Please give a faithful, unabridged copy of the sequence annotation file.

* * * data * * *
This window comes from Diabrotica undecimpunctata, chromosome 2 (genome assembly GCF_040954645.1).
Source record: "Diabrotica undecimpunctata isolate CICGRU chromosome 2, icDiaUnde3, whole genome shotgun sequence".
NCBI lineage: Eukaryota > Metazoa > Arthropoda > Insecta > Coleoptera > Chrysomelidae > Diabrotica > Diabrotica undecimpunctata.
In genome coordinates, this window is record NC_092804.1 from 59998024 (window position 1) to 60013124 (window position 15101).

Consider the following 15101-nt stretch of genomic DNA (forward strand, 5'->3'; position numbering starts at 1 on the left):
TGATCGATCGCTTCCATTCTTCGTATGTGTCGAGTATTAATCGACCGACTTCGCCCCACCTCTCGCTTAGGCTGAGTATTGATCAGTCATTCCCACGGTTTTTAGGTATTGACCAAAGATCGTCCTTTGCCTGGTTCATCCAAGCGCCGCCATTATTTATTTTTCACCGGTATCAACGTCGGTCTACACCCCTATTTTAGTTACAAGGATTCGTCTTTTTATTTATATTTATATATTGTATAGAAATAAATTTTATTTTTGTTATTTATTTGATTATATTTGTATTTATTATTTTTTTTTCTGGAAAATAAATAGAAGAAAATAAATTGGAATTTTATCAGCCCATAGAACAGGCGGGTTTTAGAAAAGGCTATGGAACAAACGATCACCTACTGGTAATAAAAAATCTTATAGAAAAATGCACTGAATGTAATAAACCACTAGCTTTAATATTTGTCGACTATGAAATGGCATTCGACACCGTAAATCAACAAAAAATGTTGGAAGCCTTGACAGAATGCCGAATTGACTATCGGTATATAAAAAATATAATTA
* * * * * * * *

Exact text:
This window comes from Diabrotica undecimpunctata, chromosome 2 (genome assembly GCF_040954645.1).
Source record: "Diabrotica undecimpunctata isolate CICGRU chromosome 2, icDiaUnde3, whole genome shotgun sequence".
NCBI lineage: Eukaryota > Metazoa > Arthropoda > Insecta > Coleoptera > Chrysomelidae > Diabrotica > Diabrotica undecimpunctata.
In genome coordinates, this window is record NC_092804.1 from 59998024 (window position 1) to 60013124 (window position 15101).

Consider the following 15101-nt stretch of genomic DNA (forward strand, 5'->3'; position numbering starts at 1 on the left):
TGATCGATCGCTTCCATTCTTCGTATGTGTCGAGTATTAATCGACCGACTTCGCCCCACCTCTCGCTTAGGCTGAGTATTGATCAGTCATTCCCACGGTTTTTAGGTATTGACCAAAGATCGTCCTTTGCCTGGTTCATCCAAGCGCCGCCATTATTTATTTTTCACCGGTATCAACGTCGGTCTACACCCCTATTTTAGTTACAAGGATTCGTCTTTTTATTTATATTTATATATTGTATAGAAATAAATTTTATTTTTGTTATTTATTTGATTATATTTGTATTTATTATTTTTTTTTCTGGAAAATAAATAGAAGAAAATAAATTGGAATTTTATCAGCCCATAGAACAGGCGGGTTTTAGAAAAGGCTATGGAACAAACGATCACCTACTGGTAATAAAAAATCTTATAGAAAAATGCACTGAATGTAATAAACCACTAGCTTTAATATTTGTCGACTATGAAATGGCATTCGACACCGTAAATCAACAAAAAATGTTGGAAGCCTTGACAGAATGCCGAATTGACTATCGGTATATAAAAAATATAATTA